One of the things I’ve been enjoying most over the last year is discovering and learning about new flowers that I can use to create the wild, naturalistic and vintage style I like. I don’t think I will ever tire of finding new materials and seeing how they can be combined with others to create a variety of different designs, shapes, impact and atmosphere.
I have also been lucky to work with some very talented people who have really helped with my learning and been extremely inspirational in creative terms, particularly Jam Jar Flowers and Bo Boutique, which both specialise in bespoke, natural designs. So here I’d like to share some of my learning so far, including my favourite flowers and designs, which can all be used to bring a bit of vintage to your home, wedding, office or event.
Alongside my various work experience, the 17 to 21 June provided great inspiration too as it was the first ever British Flowers Week, an initiative by New Covent Garden Market to celebrate all things British and floral, which by their nature are extremely pretty and condusive to the vintage look! From tall, wispy delphiniums, to large fluffy peonies and beautiful hydrangeas, florists from across London and further afield tweeted and posted pictures of British blooms galore.
Below is an arrangement by Rebel Rebel created for British Flowers Week, in which the star players are delphiniums, one of my favourite flowers, alongside viburnum, stocks, euphorbia, sweet William an other British grown foliage.
Another favourite of mine and a regular feature in vintage floral arrangements is the hydrangea, which can create a dramatic impact even when simply used alone in an old milk churn, jug or urn, or which can be mixed with a range of other materials to create varying effects. In the picture below, I added a few short stems snuggled around the base of a tall vase, with some long stems of veronica, campanula and steel grass emerging from the middle, all in white. This created a tall display that worked well on my dining table, and that I feel was both fresh and modern, but also had quite a natural ‘English country garden’ edge too.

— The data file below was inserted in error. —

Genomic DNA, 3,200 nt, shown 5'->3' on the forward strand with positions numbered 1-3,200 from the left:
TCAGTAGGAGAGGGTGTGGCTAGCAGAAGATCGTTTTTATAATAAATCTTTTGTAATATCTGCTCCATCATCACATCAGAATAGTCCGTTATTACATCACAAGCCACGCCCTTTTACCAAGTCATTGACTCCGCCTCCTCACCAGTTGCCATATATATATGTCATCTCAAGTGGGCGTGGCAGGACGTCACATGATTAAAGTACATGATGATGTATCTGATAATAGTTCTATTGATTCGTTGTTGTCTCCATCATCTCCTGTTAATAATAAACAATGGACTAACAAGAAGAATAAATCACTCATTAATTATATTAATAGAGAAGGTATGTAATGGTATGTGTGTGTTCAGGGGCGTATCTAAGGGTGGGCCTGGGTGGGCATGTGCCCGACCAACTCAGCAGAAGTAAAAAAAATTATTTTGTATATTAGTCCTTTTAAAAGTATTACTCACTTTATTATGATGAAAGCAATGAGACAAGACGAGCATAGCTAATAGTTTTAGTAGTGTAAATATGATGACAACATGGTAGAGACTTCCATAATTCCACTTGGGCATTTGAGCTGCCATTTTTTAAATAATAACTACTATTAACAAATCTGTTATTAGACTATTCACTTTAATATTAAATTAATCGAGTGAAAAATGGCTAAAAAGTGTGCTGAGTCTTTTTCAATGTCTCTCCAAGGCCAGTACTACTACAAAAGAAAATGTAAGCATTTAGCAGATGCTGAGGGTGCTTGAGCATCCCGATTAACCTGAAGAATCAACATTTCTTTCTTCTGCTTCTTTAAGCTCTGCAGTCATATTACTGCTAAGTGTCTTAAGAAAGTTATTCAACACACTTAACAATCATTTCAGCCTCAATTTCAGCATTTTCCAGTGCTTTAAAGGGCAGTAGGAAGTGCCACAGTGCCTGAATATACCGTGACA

For breathtaking soft, delicate beauty and wonderful scent there is also, of course, the peony, which again can be gorgeous simply used alone, but equally combines well with other English beauties such as roses, anemones, once more the hydrangea, stocks, lisianthas, sweet peas and sweet William, in bouquets or traditional style vases, along with fillers such as green dill, viburnum, bupleurum or alchemilla molis. I also love the addition, not only for aesthetic but also aromatic reasons, of fresh English herbs to arrangements and bouquets. Below is a table arrangement featuring peonies, spray roses, mint and rosemary which I produced for a college assignement in a rustic wooden crate style container.
And here is a hand tied bouquet I made at Bartleys featuring peonies, sweet William, lisianthas, santini and alchemilla.
An oh-so-delicate flower with a not-so-delicate sounding name that has also been added to my favourites list is the pretty little scabious, which seems to come in a variety of cool colours from varying light blues to icey white. Fantastic teamed with other flowers in a range of soft pastel colours, it also works well with a cool monochromatic palette to highlight and make the most of its beautiful blue tones. For an easy, relaxed look, try popping some stems in jam jars with some eryngium, another favourite in vintage designs which are extremely hardy and usually available year round. The below is a design by Nicky Llewellyn Flowers, taken from Pinterest.
Finally, I’d like to go out with a nice bright bang by extolling the virtues of the diminutive yet impactful cornflower, which I have discovered does not just come in a vibrant royal blue, but also in hot pink too (and maybe more colours? but I’ve only seen these two). I loved this hand tied I did at Bartleys featuring blue cornflower, deep purple carnations, eryngium, veronica, brodea, sweet William and alchemilla.
What do you think? What are your favourite British flowers?